Lillie E. McEachern, 35, of the 2000 block of Dorcheat Rd., Minden, was arrested by WPSO on two active warrants. After transported to Bayou Dorcheat Correctional Center, McEachern was found to have a small bag of crystal methamphetamine. Charges of introduction of contraband in a penal facility and possession of methamphetamine were added.

Randal D. Eason, 37, of Sarepta, was arrested by WPSO on a warrant for stalking.

Harley Ray Coile, 21, of Lindsey St., Cotton Valley, was arrested by Springhill Police for possession of methamphetamine.

Dock Antonio Odom, 62, of the 200 block of Goode Ave., Minden, was arrested by LSP-G for driving while intoxicated, driving with a suspended license and improper lane usage.

Nov. 25

Pamela S. Carden, 66, of the 9600 block of Hwy. 80, was arrested by WPSO for possession of methamphetamine and drug paraphernalia.

Tyrone William Willis, 74, of the 500 block of Joel St., Minden, was arrested by MPD for committing an obscene in act in his neighbor’s yard.

Chester Muhammad Keyes, 27, of the 1100 block of Young St., Minden, was arrested by MPD for aggravated flight from an officer, resisting arrest with force, driving while intoxicated, driving under suspension while driving while intoxicated, open container and reckless operation of a motor vehicle.

Nov. 27

Randall Gene Lary, 43, of the 100 block of Forest Glades, Sibley, was arrested by WPSO for battery of a dating partner and unauthorized use of a motor vehicle. While at BDCC, Lary was questioned by LSP-G concerning a same-day I-20 eastbound hit and run, reckless operation and failure to report an accident. Those charges were added.

Kenneth Ray Perry, 42, of Springhill, was arrested by Springhill Police for distribution of methamphetamine.

Devyn Malik Wilson, 24, of Irvine, Texas, was arrested by Springhill Police and WPSO on possession warrants for marjuana, methamphetamine (Ecstasy), Xanax with intent to distribute and drug paraphernalia.

This information has been provided by a law enforcement agency as public information. Persons named as suspects in a criminal investigation, or arrested and charged with a crime, have not been convicted of any criminal offense and are presumed innocent until proven guilty in a court of law.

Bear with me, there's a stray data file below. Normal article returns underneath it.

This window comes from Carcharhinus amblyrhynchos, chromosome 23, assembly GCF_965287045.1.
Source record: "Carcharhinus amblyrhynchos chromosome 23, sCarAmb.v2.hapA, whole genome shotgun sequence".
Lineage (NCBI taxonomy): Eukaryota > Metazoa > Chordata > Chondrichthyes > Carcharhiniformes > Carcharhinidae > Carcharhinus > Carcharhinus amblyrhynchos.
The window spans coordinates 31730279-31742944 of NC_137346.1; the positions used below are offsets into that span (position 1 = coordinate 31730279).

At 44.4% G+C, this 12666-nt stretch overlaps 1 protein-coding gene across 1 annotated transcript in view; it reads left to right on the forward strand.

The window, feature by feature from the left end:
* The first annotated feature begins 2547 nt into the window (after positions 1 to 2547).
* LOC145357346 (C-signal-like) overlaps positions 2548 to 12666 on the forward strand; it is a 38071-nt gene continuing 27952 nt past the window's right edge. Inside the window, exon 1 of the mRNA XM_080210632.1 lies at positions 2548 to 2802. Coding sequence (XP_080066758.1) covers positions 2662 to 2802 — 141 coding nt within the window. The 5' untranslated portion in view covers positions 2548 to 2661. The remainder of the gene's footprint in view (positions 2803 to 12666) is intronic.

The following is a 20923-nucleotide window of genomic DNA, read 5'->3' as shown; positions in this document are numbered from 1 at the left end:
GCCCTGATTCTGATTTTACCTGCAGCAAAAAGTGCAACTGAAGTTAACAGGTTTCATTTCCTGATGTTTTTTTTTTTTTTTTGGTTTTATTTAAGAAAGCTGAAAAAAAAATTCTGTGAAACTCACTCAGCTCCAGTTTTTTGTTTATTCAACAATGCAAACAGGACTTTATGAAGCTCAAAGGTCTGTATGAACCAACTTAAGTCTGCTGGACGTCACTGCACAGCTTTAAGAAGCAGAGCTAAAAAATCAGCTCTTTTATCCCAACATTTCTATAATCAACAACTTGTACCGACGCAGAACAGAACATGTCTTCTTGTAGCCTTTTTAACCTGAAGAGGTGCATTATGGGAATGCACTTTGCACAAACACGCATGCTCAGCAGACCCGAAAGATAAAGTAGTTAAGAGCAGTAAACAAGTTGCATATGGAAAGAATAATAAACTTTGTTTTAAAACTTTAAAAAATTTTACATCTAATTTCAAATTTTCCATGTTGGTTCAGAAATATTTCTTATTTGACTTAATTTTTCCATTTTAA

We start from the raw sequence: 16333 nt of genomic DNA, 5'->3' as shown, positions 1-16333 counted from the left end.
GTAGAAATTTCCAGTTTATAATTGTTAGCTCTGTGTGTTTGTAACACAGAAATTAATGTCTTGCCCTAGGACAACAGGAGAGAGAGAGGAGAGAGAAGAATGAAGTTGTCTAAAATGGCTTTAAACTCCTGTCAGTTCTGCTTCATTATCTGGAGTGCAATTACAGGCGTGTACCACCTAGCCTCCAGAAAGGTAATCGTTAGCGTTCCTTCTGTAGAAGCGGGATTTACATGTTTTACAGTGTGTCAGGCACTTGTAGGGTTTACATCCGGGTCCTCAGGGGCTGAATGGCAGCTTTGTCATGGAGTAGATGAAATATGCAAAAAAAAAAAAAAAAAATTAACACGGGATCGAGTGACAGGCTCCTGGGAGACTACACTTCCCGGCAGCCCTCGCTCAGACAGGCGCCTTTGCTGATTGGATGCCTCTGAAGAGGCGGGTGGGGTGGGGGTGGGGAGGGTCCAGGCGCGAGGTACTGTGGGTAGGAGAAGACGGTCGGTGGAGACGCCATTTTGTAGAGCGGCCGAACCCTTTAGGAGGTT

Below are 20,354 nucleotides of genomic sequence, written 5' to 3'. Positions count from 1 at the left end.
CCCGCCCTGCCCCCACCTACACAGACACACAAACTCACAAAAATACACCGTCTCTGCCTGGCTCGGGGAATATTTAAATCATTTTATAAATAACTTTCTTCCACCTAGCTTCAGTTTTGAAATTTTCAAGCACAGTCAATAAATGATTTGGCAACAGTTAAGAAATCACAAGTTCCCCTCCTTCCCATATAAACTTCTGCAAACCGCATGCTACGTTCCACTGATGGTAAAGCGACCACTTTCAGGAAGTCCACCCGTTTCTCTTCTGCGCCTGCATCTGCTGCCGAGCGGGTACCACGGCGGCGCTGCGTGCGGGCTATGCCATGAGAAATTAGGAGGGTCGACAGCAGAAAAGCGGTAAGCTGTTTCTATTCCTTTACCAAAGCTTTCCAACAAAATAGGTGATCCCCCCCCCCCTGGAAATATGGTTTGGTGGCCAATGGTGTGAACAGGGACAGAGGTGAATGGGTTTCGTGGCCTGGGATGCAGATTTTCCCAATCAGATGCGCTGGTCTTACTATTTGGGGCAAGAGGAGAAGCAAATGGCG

Notice of Death – Nov. 27, 2023

Margie A. Chisholm

May 22, 1940 – Nov. 24, 2023

Minden, La.

Funeral service: 10 a.m. Tuesday, Nov. 28, 2023, First Baptist Church of Minden.

Burial: 11:15 a.m. Gardens of Memory under the direction of Rose-Neath Funeral Home, Minden.

William Eagan Kirkpatrick

August 2, 1944 – Nov. 25, 2023

Shongaloo, La.

Visitation: 5 until 7 p.m. Tuesday, Nov. 28, 2023, Bailey Funeral Home, Haynesville.

Graveside service: 1 p.m. Wednesday, Nov. 29, 2023, Friendship Cemetery, Haynesville, under the direction of Bailey Funeral Home, Haynesville.

Donald Truett Harrison

March 6, 1963 – Nov. 22, 2023

Elm Grove/Springhill

Visitation: 2 until 3 p.m. Sunday, Dec. 3, 2023, Bailey Funeral Home, Springhill.

Memorial service: 3 p.m. immediately following visitation.

William ‘Bill’ Francis Stanley Jr.

March 20, 1953 – Nov. 23, 2023

Minden, La.

Celebration of life to be announced at a later date.

Webster Parish Journal publishes paid complete obituaries – unlimited words and a photo, as well as unlimited access – $80. Contact your funeral provider or wpjnewsla@gmail.com . Must be paid in advance of publication. (Above death notices are no charge.)

Det. Sgt. Jason Smith: Promoting science to solve crime

Detective Sgt. Jason Smith, Minden Police Department

By Pat Culverhouse

Times are changing, and Detective Sgt. Jason Smith wants to help put the Minden Police Department on a path that changes the way crimes are solved and digs deeper into the ‘who’ and ‘why’ of those committing the offenses.

Smith is head of the MPD’s Criminal Investigation Division, supervising a group of detectives that has scored an impressive record of solving cases using a combination of technology and old-fashioned hard work. And, he says, it’s technology that will play a major role in the department’s success.

“We’re working towards fighting crime scientifically and with technology, coupled with good old-fashioned police work,” Smith said. “We have lots of new guys in CID. They’re young enough to know how technology works and how to solve crimes scientifically. That’s going to be our goal.”